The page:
Three Williamsburg businesses located within the Broadway Triangle are the focus of an intense battle to rezone a 31-acre site south of Broadway Avenue to residential use, as city officials determine whether to acquire the privately-owned sites through eminent domain.
At a City Planning Commission hearing on September 9, Shanghai Stainless (78-82 Gerry Street) owner Ernie Wong and Excellent Bus Service (55 Bartlett Street) owner Sarah Gelb gave testimony regarding the possibility that they would be relocated.
A third business, Service Smoked Fish (54 Throop Avenue), did not send a representative to testify, although Department of Housing and Preservation officials indicated at the hearing that it was unlikely the business would be rezoned in the Broadway Triangle plan under review.
Both Wong’s and Gelb’s businesses are located adjacent to city-owned lots that are slated for residential development under the current plan.Wong testified that if he is forced to move, he would prefer to remain in North Brooklyn close to clients who visit his current location to maintain their food vendor vehicles.Gelb noted that HPD planners did not meet with her in person regarding the land use review despite arranging for a meeting.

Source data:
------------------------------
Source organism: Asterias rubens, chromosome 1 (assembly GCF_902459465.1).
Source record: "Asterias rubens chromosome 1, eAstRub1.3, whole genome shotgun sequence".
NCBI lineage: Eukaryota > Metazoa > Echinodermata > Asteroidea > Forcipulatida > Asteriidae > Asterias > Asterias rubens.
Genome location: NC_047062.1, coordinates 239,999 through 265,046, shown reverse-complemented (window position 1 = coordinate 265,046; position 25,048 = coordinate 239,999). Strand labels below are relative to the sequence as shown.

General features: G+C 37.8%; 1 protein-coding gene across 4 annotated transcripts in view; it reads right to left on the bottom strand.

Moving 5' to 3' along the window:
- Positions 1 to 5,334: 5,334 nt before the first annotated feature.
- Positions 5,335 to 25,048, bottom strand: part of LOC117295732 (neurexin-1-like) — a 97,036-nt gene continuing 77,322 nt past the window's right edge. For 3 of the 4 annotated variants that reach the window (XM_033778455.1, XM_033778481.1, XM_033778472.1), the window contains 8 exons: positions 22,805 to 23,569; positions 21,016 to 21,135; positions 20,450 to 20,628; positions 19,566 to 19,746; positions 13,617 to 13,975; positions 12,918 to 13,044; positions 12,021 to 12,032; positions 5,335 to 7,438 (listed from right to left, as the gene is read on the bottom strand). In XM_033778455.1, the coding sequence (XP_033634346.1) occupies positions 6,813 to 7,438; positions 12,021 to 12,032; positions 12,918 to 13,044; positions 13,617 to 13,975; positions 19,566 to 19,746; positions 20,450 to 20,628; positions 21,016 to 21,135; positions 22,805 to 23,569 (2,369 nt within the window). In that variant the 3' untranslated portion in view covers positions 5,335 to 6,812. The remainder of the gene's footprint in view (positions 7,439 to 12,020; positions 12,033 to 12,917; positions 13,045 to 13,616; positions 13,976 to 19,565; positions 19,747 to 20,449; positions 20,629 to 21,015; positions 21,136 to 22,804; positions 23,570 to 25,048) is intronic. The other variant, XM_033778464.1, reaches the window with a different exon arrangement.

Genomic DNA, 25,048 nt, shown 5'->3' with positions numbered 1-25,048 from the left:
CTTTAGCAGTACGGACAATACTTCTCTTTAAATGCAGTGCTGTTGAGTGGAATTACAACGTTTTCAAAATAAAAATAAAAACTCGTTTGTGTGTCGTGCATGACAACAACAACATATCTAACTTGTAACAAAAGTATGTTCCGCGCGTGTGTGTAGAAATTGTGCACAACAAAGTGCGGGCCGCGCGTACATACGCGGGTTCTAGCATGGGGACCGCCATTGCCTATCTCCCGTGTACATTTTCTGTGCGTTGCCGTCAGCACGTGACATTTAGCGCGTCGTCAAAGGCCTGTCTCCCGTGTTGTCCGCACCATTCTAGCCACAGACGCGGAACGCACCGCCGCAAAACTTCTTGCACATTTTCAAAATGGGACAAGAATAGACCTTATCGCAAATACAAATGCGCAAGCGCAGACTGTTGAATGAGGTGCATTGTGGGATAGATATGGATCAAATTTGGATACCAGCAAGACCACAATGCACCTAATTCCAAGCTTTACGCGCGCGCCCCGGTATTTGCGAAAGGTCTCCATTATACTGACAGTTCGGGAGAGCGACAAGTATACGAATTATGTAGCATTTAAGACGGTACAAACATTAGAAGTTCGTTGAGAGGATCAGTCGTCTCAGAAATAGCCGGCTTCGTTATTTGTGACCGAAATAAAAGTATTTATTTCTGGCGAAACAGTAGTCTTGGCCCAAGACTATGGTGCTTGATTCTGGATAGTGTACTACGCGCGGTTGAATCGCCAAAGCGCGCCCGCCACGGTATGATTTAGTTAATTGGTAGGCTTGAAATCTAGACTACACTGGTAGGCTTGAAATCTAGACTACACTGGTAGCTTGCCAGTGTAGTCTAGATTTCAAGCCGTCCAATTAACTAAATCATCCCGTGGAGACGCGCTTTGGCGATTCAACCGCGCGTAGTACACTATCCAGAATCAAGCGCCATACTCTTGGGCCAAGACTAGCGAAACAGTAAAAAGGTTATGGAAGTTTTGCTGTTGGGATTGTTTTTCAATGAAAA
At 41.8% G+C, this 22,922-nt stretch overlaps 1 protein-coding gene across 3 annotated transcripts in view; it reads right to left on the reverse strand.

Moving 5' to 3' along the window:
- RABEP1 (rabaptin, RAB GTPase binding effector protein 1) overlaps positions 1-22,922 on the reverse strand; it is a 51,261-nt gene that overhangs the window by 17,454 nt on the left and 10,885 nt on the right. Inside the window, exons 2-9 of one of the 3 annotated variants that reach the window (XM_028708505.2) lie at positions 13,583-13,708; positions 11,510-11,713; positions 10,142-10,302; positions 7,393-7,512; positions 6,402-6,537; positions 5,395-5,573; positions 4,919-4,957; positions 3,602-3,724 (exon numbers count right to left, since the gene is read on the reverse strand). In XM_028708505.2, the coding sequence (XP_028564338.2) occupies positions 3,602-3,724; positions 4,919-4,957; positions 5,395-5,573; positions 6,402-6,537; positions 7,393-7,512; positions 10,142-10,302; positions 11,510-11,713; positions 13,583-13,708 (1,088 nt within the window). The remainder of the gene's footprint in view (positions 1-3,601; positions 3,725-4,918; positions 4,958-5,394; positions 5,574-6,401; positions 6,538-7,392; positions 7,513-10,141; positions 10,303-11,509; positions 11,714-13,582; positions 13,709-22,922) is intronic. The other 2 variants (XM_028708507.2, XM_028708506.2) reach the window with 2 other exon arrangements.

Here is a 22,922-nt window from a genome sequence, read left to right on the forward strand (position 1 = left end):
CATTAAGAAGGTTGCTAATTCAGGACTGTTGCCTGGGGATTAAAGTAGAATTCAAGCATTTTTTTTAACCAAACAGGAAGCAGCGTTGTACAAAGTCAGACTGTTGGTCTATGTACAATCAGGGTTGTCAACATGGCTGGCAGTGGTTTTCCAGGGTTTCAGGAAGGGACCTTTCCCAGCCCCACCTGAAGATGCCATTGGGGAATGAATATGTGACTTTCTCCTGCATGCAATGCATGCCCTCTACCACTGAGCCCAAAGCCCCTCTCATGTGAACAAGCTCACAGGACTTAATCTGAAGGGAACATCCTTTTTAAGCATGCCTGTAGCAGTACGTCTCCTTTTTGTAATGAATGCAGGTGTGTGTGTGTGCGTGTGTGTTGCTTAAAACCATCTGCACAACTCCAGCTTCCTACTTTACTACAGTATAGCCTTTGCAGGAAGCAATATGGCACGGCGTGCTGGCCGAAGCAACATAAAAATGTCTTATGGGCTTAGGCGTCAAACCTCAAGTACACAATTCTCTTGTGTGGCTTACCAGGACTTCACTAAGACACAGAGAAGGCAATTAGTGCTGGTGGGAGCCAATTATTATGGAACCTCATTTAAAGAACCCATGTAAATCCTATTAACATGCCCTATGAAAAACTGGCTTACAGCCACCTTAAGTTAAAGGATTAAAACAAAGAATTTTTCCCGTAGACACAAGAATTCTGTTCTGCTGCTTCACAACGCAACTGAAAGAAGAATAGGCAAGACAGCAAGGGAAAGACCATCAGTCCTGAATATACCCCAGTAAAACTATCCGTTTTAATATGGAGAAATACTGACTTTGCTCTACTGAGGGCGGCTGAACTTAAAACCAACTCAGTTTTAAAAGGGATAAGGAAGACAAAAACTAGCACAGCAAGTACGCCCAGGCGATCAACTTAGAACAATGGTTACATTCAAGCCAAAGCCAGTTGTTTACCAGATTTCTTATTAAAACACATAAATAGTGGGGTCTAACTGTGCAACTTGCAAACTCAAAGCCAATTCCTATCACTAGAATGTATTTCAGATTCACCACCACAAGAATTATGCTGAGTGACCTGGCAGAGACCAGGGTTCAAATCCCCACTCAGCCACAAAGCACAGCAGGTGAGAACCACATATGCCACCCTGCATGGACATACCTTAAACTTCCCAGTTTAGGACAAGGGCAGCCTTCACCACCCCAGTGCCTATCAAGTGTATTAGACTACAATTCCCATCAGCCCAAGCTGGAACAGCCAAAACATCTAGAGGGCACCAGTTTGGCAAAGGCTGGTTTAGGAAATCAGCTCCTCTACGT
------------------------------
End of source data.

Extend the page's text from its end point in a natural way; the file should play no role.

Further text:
“It looked like an afterthought for them, sending a note with no human follow-up,” said Marty Needelman, an attorney with Brooklyn Legal Services who filed a lawsuit against HPD alleging discrimination. “We have other interests at stake, but it’s difficult to understand why they were so uncommunicative to the businesses there.”
Calls to HPD were not able to be returned by press time, but HPD officials claimed they did everything they could to reach out to local businesses.
Richard Bearak, Borough President Deputy Director of Planning, said that the city has an obligation to provide alternative sites and should defer acquisition plans until those sites are determined.
“There’s always this problem of balancing,” said Bearak.“The sites that Shanghai and Excellent Bus rents and own are part of the initial industrial renewal plan in 1989. The city had rights for 20 years to acquire them.It’s likely they will be acquired.”
On August 20, Borough President Marty Markowitz submitted a list of recommendations to the City Planning Commission to the Broadway Triangle rezoning action, after approving the plan.Some of those recommendations include retaining M1-2 manufacturing zoning at Service Smoked Fish’s property and securing urban renewal benefits for Shanghai Steel and Excellent Bus Service if they must be moved.
“When I was a boy, there were dozens of smoked fish businesses,” said Markowitz. “I think it’s important that [Service] not be pressured out. He wishes to invest. He recently invested capital to upgrades to his facility, and would lose all of that.I want him to expand.”
The City Council will have until 50 days after the City Planning Commission makes its recommendations to hear the Broadway Triangle rezoning matter.Until then, Wong and his neighbors will wait nervously for their decision.